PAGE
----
Archive for Tuesday, May 16, 2006

U.S. officially bans arms sales to country

May 16, 2006


— The U.S government officially banned all arms sales to Venezuela, accusing the government of President Hugo Chavez of not cooperating with Washington's anti-terrorism efforts.

The arms ban formalizes what has been a de facto policy as U.S.-Venezuelan relations deteriorated in recent months.

In November, the U.S. government acknowledged that it had moved to block sales of eight Spanish patrol boats and 12 aircraft to Venezuela, saying the equipment contained U.S. technology.

Venezuela maintained the boats and planes were to be used for non-offensive purposes, including combating drug traffic. Spain and Venezuela signed a deal anyway, replacing the gear in question with European components.

Earlier this year, the Bush administration quashed the sale of four Brazilian jets to Venezuela, citing U.S. components in the aircraft. Venezuela promptly announced that it would buy planes from Russia instead.


just_another_bozo_on_this_bus 11 years, 11 months ago

The coup against this democratically elected leader didn't work, so I guess they are resorting to less ambitious methods.

But in other news, BushCo renewed full relations with a leader more to their liking in Libya and Qaddafi.

Maybe Chavez should blow up an airliner or two in order to get into good graces with BushCo.

erichaar 11 years, 11 months ago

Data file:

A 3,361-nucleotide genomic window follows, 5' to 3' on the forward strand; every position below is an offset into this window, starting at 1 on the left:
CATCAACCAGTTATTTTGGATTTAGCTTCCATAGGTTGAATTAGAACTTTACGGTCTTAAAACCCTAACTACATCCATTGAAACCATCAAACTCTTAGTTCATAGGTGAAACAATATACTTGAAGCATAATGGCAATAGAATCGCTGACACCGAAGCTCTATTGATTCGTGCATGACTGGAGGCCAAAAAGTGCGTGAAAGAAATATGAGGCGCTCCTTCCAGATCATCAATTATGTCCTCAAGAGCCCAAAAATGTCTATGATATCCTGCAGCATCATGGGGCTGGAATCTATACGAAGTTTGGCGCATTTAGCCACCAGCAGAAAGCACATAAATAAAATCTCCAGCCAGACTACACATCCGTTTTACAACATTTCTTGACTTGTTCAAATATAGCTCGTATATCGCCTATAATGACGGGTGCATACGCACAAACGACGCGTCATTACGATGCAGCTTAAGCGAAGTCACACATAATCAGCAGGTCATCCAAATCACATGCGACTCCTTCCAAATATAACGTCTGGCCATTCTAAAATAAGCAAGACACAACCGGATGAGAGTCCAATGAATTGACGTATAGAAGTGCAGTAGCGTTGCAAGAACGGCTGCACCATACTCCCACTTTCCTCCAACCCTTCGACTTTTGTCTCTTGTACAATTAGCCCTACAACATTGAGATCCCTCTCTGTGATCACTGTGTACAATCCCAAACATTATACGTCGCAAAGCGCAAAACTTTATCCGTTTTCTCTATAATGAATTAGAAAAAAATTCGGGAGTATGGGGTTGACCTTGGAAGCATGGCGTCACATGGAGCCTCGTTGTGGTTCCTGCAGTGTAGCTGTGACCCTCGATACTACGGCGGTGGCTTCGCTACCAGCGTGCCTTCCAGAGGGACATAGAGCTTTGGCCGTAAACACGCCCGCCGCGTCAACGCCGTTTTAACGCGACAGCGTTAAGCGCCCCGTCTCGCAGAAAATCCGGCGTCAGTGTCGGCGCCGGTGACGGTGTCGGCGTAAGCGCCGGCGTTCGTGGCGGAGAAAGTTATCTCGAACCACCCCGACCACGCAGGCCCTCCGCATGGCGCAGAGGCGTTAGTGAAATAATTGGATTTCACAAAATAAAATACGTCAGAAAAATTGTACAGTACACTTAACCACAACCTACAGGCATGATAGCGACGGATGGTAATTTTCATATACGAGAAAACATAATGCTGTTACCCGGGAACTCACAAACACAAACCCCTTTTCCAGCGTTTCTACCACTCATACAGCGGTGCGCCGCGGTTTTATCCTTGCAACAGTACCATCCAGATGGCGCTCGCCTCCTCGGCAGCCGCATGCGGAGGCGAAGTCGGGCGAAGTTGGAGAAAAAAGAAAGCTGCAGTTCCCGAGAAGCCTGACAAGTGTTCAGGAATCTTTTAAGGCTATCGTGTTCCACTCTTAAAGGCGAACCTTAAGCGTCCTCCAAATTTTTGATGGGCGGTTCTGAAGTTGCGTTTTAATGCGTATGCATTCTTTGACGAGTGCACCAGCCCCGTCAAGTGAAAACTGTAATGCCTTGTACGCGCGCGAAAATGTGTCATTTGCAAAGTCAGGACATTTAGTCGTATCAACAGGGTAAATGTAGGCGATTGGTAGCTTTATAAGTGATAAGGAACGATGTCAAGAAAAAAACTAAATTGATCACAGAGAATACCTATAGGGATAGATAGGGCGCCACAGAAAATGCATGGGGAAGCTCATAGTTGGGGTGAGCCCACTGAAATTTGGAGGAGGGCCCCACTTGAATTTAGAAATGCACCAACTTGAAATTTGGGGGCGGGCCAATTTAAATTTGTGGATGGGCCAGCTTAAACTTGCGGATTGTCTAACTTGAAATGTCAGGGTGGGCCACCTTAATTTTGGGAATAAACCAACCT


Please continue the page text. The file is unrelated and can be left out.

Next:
Keep ties cut with Gadhafi, AND sever them completely with that madman Chavez.

just_another_bozo_on_this_bus 11 years, 11 months ago

Yea, eric, it's a bad precedent to allow countries that supply our oil to democratically elect their leaders. These foreign leaders need to be kept in their place, which is to serve BushCo and the oil companies that own it.

badger 11 years, 11 months ago

Let's see, it's been 18 years since they were implicated in the terrorist attack that killed several hundred people, so we're pretty sure they got that out of their systems. But you're confident that if they killed some more, we'd be right back to being sure they were terrorist sponsors!

I'm tremendously comforted by that logic...

What, exactly, did President Bush do that ended the terrorist threat from Libya?

Besides, well, taking them off the list. Bold and heroic act, that.

Cause if it's been 18 years since their last likely terrorist involvement, why isn't every President for the last 18 years responsible for the fact that they haven't blown up any more planes? I must have missed President Bush's big push to end the terrorist threat from Libya, his initiatives, his stellar diplomatic efforts.

just_another_bozo_on_this_bus 11 years, 11 months ago

"It's been 18 years since Libya was implicated in the downing of that Pan Am airliner."